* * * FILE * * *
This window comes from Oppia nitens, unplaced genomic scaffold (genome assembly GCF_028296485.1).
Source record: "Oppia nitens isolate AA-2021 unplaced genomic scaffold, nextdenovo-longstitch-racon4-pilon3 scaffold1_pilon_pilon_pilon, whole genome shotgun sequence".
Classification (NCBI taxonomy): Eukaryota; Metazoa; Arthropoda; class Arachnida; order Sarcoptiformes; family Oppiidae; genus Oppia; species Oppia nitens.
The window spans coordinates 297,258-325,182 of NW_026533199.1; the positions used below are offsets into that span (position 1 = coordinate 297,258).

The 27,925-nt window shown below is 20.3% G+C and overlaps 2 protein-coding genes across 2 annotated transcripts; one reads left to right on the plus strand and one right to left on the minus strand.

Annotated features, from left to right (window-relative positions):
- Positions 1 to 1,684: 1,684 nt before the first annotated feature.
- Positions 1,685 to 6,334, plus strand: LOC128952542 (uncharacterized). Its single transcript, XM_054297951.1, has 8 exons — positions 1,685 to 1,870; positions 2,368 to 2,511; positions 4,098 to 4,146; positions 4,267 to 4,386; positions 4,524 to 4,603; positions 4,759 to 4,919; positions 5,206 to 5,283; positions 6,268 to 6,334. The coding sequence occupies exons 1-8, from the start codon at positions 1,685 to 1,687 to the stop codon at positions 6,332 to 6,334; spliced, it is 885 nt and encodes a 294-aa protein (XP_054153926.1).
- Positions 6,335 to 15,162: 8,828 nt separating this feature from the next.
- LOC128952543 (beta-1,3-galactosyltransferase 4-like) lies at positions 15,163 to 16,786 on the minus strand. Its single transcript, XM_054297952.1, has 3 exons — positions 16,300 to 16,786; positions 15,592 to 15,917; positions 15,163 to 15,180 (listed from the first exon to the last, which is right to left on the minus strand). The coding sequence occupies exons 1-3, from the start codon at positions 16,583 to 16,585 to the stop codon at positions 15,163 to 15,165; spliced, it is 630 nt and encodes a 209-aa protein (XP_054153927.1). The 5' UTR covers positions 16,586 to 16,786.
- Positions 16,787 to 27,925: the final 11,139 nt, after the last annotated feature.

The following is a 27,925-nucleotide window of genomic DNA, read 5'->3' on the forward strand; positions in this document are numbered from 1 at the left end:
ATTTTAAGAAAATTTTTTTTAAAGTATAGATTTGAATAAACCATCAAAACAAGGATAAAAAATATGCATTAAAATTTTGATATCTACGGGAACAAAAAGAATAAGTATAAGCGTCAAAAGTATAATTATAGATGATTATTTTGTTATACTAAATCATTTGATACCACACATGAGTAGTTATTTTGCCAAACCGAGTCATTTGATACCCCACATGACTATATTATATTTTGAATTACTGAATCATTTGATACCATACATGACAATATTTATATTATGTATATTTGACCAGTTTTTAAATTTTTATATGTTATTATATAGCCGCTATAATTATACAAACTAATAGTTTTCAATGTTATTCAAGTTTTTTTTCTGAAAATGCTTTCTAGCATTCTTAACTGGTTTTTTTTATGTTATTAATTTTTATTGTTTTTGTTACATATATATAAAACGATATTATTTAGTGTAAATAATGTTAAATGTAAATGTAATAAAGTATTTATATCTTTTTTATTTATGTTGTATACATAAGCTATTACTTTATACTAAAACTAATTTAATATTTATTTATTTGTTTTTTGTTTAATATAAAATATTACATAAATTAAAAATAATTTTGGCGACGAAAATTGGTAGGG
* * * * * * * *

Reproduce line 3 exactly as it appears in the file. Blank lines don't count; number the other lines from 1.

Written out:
Classification (NCBI taxonomy): Eukaryota; Metazoa; Arthropoda; class Arachnida; order Sarcoptiformes; family Oppiidae; genus Oppia; species Oppia nitens.